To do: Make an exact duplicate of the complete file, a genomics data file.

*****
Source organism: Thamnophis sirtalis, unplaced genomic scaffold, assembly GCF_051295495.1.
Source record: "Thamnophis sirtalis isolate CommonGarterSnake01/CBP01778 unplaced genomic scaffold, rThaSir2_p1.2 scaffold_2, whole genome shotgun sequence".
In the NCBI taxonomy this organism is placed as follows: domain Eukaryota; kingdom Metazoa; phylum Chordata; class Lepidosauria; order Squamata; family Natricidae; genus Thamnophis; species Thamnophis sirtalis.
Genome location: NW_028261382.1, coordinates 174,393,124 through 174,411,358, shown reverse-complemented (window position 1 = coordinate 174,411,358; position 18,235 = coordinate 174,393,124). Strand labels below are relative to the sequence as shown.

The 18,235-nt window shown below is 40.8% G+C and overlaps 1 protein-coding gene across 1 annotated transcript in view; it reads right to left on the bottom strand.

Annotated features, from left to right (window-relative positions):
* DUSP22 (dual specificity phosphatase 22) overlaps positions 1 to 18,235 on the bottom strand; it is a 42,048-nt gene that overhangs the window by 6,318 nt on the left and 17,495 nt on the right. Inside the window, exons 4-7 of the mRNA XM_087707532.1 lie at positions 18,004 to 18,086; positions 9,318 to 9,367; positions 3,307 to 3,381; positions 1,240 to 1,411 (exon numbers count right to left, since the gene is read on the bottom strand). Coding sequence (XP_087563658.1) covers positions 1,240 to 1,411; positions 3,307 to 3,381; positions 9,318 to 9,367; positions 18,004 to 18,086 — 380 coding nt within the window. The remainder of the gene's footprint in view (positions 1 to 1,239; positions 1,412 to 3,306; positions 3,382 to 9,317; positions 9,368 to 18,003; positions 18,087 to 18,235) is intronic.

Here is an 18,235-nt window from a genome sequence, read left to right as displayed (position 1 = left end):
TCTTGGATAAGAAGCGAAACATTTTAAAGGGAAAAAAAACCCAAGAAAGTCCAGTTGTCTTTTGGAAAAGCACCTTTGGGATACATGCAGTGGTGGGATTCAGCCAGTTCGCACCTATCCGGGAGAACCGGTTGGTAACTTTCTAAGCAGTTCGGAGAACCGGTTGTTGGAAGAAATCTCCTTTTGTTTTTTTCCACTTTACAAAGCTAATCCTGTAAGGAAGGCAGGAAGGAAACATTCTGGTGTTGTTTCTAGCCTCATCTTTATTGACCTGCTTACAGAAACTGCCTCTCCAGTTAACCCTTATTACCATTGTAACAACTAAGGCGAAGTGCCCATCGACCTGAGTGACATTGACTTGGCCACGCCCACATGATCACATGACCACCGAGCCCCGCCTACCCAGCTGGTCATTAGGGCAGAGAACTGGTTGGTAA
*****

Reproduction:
Source organism: Thamnophis sirtalis, unplaced genomic scaffold, assembly GCF_051295495.1.
Source record: "Thamnophis sirtalis isolate CommonGarterSnake01/CBP01778 unplaced genomic scaffold, rThaSir2_p1.2 scaffold_2, whole genome shotgun sequence".
In the NCBI taxonomy this organism is placed as follows: domain Eukaryota; kingdom Metazoa; phylum Chordata; class Lepidosauria; order Squamata; family Natricidae; genus Thamnophis; species Thamnophis sirtalis.
Genome location: NW_028261382.1, coordinates 174,393,124 through 174,411,358, shown reverse-complemented (window position 1 = coordinate 174,411,358; position 18,235 = coordinate 174,393,124). Strand labels below are relative to the sequence as shown.

The 18,235-nt window shown below is 40.8% G+C and overlaps 1 protein-coding gene across 1 annotated transcript in view; it reads right to left on the bottom strand.

Annotated features, from left to right (window-relative positions):
* DUSP22 (dual specificity phosphatase 22) overlaps positions 1 to 18,235 on the bottom strand; it is a 42,048-nt gene that overhangs the window by 6,318 nt on the left and 17,495 nt on the right. Inside the window, exons 4-7 of the mRNA XM_087707532.1 lie at positions 18,004 to 18,086; positions 9,318 to 9,367; positions 3,307 to 3,381; positions 1,240 to 1,411 (exon numbers count right to left, since the gene is read on the bottom strand). Coding sequence (XP_087563658.1) covers positions 1,240 to 1,411; positions 3,307 to 3,381; positions 9,318 to 9,367; positions 18,004 to 18,086 — 380 coding nt within the window. The remainder of the gene's footprint in view (positions 1 to 1,239; positions 1,412 to 3,306; positions 3,382 to 9,317; positions 9,368 to 18,003; positions 18,087 to 18,235) is intronic.

Here is an 18,235-nt window from a genome sequence, read left to right as displayed (position 1 = left end):
TCTTGGATAAGAAGCGAAACATTTTAAAGGGAAAAAAAACCCAAGAAAGTCCAGTTGTCTTTTGGAAAAGCACCTTTGGGATACATGCAGTGGTGGGATTCAGCCAGTTCGCACCTATCCGGGAGAACCGGTTGGTAACTTTCTAAGCAGTTCGGAGAACCGGTTGTTGGAAGAAATCTCCTTTTGTTTTTTTCCACTTTACAAAGCTAATCCTGTAAGGAAGGCAGGAAGGAAACATTCTGGTGTTGTTTCTAGCCTCATCTTTATTGACCTGCTTACAGAAACTGCCTCTCCAGTTAACCCTTATTACCATTGTAACAACTAAGGCGAAGTGCCCATCGACCTGAGTGACATTGACTTGGCCACGCCCACATGATCACATGACCACCGAGCCCCGCCTACCCAGCTGGTCATTAGGGCAGAGAACTGGTTGGTAA